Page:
To conclude, I would like to restate that I believe Western influence changed the gender roles in the Yoruba culture. I cannot determine if there were or were not slight gender constrictions before Western influence and I cannot say if the influence was for worse or for better. However, I do believe that most certainly “gender” has become a concept in Yoruba and roles have shifted based on the research and data I have collected. If anything can be said for certain, it is that gender concept in Yoruba is anything except a singularly defined idea. Gender roles change and have a fluidity to them with each different aspect of their culture from marriage to religion to government.
- Denzer, Laray. “Yoruba Women: A Historiographical Study.”The International Journal of African Historical Studies27.1 (1994): 1-39. Web.
- Ember, Melvin., and Ember, Carol R.Countries and Their Cultures / Melvin Ember and Carol R. Ember, Editors.New York: Macmillan Reference USA, 2001. Gale Virtual Reference Library. Web.
- Falola, Toyin., Genova, Ann, and Perspectives on Yoruba History Culture.The Yoruba in Transition : History, Values, and Modernity / Edited by Toyin Falola and Ann Genova.Durham, N.C.: Carolina Academic, 2006. Print.
- Falola, Toyin., and Genova, Ann.Yorubá Identity and Power Politics / Edited by Toyin Falola and Ann Genova.Rochester, NY: U of Rochester, 2006. Print. Rochester Studies in African History and the Diaspora, [v. 22].
- Familusi, O.O. “African Culture and the Status of Women: The Yoruba Example.”Journal of Pan African Studies5.1 (2012): 299. Web.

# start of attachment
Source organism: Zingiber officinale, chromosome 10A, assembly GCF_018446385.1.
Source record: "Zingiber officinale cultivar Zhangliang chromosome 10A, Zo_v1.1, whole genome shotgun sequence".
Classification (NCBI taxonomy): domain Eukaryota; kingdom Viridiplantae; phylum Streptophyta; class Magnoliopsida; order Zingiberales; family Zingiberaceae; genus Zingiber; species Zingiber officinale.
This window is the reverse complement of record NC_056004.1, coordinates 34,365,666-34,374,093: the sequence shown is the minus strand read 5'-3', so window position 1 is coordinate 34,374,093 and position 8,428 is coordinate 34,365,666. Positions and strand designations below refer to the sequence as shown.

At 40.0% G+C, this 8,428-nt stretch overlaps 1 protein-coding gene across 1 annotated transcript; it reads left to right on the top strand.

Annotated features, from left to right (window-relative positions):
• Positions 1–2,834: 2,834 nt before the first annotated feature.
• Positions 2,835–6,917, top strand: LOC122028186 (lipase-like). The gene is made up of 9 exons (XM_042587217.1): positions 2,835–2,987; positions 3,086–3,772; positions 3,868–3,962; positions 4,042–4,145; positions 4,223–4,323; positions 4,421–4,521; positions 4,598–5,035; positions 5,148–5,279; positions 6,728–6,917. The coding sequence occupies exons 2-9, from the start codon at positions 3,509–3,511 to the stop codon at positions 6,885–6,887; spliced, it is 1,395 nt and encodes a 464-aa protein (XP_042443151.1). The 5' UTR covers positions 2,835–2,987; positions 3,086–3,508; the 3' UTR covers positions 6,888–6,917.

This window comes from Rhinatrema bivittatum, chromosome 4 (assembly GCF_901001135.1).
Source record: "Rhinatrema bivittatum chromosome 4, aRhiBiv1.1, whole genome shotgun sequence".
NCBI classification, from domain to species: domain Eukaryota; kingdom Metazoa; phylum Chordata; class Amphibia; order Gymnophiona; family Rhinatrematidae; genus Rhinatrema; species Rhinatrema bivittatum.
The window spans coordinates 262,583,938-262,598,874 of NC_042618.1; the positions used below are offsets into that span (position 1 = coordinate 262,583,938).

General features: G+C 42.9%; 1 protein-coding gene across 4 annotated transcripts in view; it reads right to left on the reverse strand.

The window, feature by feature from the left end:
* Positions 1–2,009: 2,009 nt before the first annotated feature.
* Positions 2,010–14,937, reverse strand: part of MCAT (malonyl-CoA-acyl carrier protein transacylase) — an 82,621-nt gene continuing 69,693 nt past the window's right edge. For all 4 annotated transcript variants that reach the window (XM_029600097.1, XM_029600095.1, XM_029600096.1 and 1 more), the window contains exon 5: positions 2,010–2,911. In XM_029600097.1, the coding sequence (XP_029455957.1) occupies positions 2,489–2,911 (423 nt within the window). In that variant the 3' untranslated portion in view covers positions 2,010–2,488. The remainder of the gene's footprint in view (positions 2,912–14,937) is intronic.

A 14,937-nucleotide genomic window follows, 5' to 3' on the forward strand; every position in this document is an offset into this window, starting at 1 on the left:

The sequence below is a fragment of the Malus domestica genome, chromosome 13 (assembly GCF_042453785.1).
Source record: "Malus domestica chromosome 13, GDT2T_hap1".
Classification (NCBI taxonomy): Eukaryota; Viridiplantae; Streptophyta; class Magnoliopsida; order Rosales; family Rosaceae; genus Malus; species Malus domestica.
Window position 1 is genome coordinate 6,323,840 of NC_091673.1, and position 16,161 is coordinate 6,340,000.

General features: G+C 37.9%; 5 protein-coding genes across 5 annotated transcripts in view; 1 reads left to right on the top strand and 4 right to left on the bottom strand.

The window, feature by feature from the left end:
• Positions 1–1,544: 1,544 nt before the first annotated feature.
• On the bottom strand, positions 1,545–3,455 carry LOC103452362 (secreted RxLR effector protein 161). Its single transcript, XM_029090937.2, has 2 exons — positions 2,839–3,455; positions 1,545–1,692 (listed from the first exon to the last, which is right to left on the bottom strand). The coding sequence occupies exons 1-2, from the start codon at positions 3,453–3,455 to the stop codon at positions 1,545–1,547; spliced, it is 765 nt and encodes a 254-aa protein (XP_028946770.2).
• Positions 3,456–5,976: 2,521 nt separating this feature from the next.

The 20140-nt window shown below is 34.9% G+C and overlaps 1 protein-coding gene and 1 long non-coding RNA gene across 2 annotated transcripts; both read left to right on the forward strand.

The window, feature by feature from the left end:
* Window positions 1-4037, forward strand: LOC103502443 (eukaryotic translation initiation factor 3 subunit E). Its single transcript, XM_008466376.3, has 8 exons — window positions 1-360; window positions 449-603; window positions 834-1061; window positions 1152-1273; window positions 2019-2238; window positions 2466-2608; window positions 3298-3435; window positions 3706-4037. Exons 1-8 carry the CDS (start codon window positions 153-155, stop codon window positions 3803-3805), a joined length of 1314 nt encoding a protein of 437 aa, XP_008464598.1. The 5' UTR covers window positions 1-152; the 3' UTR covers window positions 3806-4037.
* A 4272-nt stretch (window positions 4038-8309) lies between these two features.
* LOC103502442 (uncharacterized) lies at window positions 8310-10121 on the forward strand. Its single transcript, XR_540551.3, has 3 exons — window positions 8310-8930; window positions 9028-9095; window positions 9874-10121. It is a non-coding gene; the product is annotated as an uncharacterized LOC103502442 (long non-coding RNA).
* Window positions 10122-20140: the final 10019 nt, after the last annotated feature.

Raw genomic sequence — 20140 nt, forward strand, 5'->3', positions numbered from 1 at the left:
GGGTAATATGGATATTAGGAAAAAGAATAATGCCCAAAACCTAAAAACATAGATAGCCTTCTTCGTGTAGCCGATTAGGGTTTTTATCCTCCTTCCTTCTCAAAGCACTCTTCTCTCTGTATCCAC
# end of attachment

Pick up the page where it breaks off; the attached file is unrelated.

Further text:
- Johnson, Samuel, and Johnson, O.The History of the Yorubas from the Earliest times to the Beginning of the British Protectorate. G. Routledge & Sons, 1921. Web.
- Mary M. Johnson. “Yoruba Legal Systems” Journal of Law and Judicial System, 1(3), pp.1-2
- McIntosh, Marjorie Keniston.Yoruba Women, Work, and Social Change / Marjorie Keniston McIntosh.Bloomington, Ind.: Indiana UP, 2009. Print.
- Mercader, Julio, Raquel Marti, Jayne Wilkins, and Kentd. Fowler. “The Eastern Periphery of the Yoruba Cultural Sphere. Ceramics from the Lowland Rain Forests of Southwestern Cameroon.”Current Anthropology47.1 (2006): 173-84. Web.
- Nolte, Insa. “Bulletin of the School of Oriental and African Studies, University of London.”Bulletin of the School of Oriental and African Studies, University of London, vol. 73, no. 3, 2010, pp. 568–570.JSTOR, JSTOR, www.jstor.org/stable/40963348.
- Olabode B.O. “African Gender Myth in Proverbs and Verbal Discourses; A Case Study of the Yoruba of South-Western Nigeria” in Kehinde, A.(ed) Gender and Development: Essential Readings, Ibadan: Hope Publications (2009).
- Olajubu, Oyeronke. “Seeing through a Woman’s Eye: Yoruba Religious Tradition and Gender Relations.”Journal of Feminist Studies in Religion20.1 (2004): 41-60. Web.